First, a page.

I am sitting in a typically ragged studio-type couch watching intently as Royale runs down another number that will appear on the EP, “T-Shirt”, a song she describes as an experiment in taking an innocuous item and placing undo import, as in the t-shirt of a boy possessed by a smitten girl; a charming metaphor for an adolescent heart. “I usually start with the title of the song,” Royale explains, as if describing the building an engine. “I find a unique title and then work out the chorus and find a rhythm to go along with that, work out some lyrics, build a chorus, build whatever comes right before the chorus, and then the rest of the song…in that order.”

Royale’s drummer, Josh Grigsby, on loan from a local band called the Karma Killers, the dad, who added keyboards to the tracks, and producer/studio proprietor, Rob Freeman, who also plays guitars and bass on the project, surround her. I can just about make out that innocently proportioned face, those piercing green eyes, and the obligatory wisp of blonde locks, as she begins to unveil the song – half heartbreak, part defiance, all playfulness. It is already, even without accompaniment, a stellar pop vehicle. Doubtless, anyone would be happy having this as a potential hit. It’s quick to the hook, turns around with panache, and is fueled by the voice that turned a few benefit-goers heads only weeks before.

“I want to hear my songs on the radio,” Royale says later. And although it is an obvious statement millions of dreamers might utter in their spare time, this is a young lady who truly means it. “I want people to enjoy my music. It’s not that I am straying away from my own style just so more people will like it, I love pop music.”

“I want people to enjoy my music. It’s not that I am straying away from my own style just so more people will like it, I love pop music.”

Royale began absorbing music at an early age, beginning on flute and saxophone, then enduring the inevitable piano lessons any daughter of a musician would be expected to, but it was hearing Taylor Swift’s Red at age 14 that made her think in terms of composing. “When that record first came out, I thought the lyrics were so amazing and beautiful and deep and I wanted to write songs like that,” she says. Studying vocals from a classically trained perspective provided her a foundation, but it was one that she fought, as more and more classic pop music began to enter her transom; The Beatles, Stevie Wonder, John Mayer would all work as undercurrents to her craft.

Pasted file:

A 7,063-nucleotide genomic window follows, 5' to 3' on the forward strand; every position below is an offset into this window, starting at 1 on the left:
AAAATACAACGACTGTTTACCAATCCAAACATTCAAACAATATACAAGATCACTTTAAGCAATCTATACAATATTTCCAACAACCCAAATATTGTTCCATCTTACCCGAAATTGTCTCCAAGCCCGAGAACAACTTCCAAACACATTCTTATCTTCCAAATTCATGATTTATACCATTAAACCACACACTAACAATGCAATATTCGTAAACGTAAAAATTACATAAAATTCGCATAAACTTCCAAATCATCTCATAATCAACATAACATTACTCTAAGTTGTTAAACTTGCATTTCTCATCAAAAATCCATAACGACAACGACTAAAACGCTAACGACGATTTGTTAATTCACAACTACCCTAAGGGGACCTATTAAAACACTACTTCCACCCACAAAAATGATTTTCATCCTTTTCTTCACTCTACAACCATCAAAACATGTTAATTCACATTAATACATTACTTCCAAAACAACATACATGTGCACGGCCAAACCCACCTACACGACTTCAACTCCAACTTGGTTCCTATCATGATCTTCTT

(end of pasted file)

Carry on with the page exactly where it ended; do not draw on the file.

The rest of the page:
And it is indeed a craft for Royale, whose approach to songwriting echoes the Brill Building era of hit song assembly lines, ala Carol King, Irving Mills, Neil Sadaka, et al. To better underscore this workman like demeanor, she attended a songwriting camp last year at William Paterson University and literally worked at developing her technique of playing with chord progressions, honing melodies, and finding the elusive bridge. “It’s a strategy,” she smiles.

And that strategy will lead her this coming autumn or perhaps even January of 2016 to a college with a heavy emphasis on music. “I want to study contemporary vocals in college, but it’s hard to find a major like that,” says Royale. “Thirty schools in the country have it. The majority of them are in California, but I’m looking at Berklee College of Music in Boston. They are specifically a contemporary music school in general, so their vocal program is only contemporary. I’m also looking at the New School for Jazz Contemporary Music in New York City, The University of the Arts in Philly, and William Paterson University here in New Jersey, which also happens to have that major.”